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|"The Color of Pomegranates" Part of the Sarkis Film Series|
|Date||Tuesday October 10|
|Time||7:30 PM - 9:30 PM|
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San Francisco Art Institute
800 Chestnut Street
In conjunction with the exhibition, Sarkis: Alive and After, SFAI will host a series of free public film screenings in the Lecture Hall. The films, selected by Sarkis as those that have influenced his practice, include Wang Bing's rarely screened 10-hour film Tie Xi Qu: West of Tracks. The film screening dates are as follows, all screenings take place at 7:30pm unless otherwise noted: The Chronicle of Anna Magdalena Bach, Jean-Marie Straub and Danièle Huillet (October 3); The Color of Pomegranates, Sergei Paradjanov (October 10); Ice, Robert Kramer (October 17); Stalker, Andreï Tarkovski (October 24); 1+1 (Sympathy for the Devil), Jean-Luc Godard (October 31); Tie Xi Qu: West of Tracks (Saturday & Sunday, November 4 & 5, 11am-2pm, 2:30pm-5:30pm, 7pm-10pm); The Seasons, Artavazd Pelechian (TBA).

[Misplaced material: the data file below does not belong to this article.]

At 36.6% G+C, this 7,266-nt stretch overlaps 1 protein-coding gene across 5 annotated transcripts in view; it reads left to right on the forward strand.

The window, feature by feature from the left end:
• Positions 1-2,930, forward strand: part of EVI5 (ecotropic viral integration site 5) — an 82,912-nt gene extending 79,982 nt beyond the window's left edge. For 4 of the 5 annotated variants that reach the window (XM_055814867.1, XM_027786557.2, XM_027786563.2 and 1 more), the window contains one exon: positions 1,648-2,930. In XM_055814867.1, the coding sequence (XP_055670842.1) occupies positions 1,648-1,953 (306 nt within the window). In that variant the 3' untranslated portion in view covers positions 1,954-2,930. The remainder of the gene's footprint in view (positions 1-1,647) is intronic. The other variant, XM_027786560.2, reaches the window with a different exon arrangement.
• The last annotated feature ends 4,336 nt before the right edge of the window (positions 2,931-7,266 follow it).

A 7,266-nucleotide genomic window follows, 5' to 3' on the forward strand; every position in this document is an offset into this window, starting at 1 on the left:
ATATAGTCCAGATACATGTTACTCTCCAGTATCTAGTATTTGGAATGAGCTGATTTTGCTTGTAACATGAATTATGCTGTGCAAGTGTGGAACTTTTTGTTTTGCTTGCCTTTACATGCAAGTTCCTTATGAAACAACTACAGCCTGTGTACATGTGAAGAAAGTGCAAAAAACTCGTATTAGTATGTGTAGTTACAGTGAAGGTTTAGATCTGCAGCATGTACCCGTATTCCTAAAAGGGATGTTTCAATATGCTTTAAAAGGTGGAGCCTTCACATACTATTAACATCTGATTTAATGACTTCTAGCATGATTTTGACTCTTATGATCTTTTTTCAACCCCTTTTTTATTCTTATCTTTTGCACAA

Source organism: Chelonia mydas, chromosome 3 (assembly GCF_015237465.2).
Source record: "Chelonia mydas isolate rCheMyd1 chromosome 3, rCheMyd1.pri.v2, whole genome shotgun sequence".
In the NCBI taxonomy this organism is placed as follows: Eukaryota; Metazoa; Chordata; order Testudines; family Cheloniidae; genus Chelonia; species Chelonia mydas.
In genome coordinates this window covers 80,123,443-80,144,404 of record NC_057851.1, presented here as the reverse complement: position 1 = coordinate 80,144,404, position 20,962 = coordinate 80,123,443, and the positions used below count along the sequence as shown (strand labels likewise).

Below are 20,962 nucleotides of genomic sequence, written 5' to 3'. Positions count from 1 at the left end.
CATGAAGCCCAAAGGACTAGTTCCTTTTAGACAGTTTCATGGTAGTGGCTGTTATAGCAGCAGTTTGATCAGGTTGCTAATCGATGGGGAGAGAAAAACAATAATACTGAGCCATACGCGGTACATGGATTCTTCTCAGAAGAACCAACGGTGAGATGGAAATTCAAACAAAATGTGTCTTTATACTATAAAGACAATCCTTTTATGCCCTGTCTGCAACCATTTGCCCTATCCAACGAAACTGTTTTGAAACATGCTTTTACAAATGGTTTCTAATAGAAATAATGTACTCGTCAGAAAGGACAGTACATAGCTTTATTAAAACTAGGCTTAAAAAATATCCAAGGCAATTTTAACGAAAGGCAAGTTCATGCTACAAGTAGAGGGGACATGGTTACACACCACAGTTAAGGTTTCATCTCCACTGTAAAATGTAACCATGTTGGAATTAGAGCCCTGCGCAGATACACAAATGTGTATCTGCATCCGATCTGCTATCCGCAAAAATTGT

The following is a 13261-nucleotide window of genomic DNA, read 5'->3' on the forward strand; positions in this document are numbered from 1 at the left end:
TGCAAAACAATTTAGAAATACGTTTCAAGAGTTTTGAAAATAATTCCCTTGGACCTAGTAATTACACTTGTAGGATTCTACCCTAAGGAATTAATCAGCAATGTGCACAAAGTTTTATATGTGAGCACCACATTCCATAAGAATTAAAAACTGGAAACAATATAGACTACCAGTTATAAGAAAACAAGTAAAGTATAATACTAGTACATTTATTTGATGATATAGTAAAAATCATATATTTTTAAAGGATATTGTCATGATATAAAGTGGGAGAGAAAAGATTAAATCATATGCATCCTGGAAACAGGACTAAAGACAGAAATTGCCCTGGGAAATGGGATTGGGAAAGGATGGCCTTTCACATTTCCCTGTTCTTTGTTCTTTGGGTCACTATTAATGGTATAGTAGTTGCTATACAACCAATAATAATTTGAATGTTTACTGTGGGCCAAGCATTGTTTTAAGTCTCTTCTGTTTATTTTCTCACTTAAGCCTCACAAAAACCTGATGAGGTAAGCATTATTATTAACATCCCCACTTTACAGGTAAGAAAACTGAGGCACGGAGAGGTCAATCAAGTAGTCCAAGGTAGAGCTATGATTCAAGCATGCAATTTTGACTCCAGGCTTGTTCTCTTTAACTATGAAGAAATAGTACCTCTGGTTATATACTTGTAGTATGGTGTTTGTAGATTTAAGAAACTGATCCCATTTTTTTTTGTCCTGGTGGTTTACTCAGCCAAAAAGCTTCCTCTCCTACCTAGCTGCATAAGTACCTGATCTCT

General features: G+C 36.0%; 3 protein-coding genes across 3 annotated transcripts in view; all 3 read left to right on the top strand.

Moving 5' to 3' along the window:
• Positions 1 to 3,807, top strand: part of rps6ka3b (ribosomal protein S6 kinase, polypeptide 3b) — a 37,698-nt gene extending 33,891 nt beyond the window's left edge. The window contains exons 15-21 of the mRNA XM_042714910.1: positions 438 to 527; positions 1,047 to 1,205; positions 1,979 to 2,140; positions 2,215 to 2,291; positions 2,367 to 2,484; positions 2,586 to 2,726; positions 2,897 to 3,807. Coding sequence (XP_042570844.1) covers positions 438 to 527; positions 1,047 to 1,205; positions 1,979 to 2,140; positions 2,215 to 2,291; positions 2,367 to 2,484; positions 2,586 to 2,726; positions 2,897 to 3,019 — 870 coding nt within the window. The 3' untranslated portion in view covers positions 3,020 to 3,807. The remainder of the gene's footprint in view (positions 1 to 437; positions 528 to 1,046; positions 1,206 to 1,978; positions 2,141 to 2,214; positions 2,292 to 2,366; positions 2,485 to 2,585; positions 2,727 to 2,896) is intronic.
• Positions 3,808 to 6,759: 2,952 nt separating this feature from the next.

Free and Open to the Public
The Color of Pomegranates (Sayat Nova)
Sergei Paradjanov's first feature after Shadows of Our Forgotten Ancestors (1964) traces thelife of a great 18th-century Armenian poet and monk, Sayat Nova, through his writings. The history and heritage of the Armenian nation and people--a history of Turkish genocide, Persian invasions, and a vast migration to the Russian section in the early 20th century; a heritage of ceremony, iconography, and architectural styles drawn from the Bible--are represented in daringly symbolic imagery. (Jean Vidal notes,” There are as many symbols as there are takes. One example: three piles of wool--red, blue and orange--fall onto the scale of the dyer, father of Sayat Nova. These are the colors of the Armenian flag...") The Color of Pomegranates was shown in Soviet theaters for two weeks and then banned when its symbolism was "decoded." The director was sentenced to five years imprisonment on various unrelated charges. A partial restoration of the Soviet-censored print made the rounds of the Paris film clubs and created a reaction which led to the eventual release of Paradjanov from the prison camps, although he is still forbidden to work. The film was shown at Cannes in 1978 and at the New York Film Festival in 1980.
Directed and Written by Sergei Paradjanov, based on the writings of Sayat Nova. Produced by Armenian, Georgian and Azerbaijan Studios in the Soviet Union. (1970, 90 mins, In Armenian with English titles, 35mm, Color)
Film Notes Courtesy of Pacific Film Archive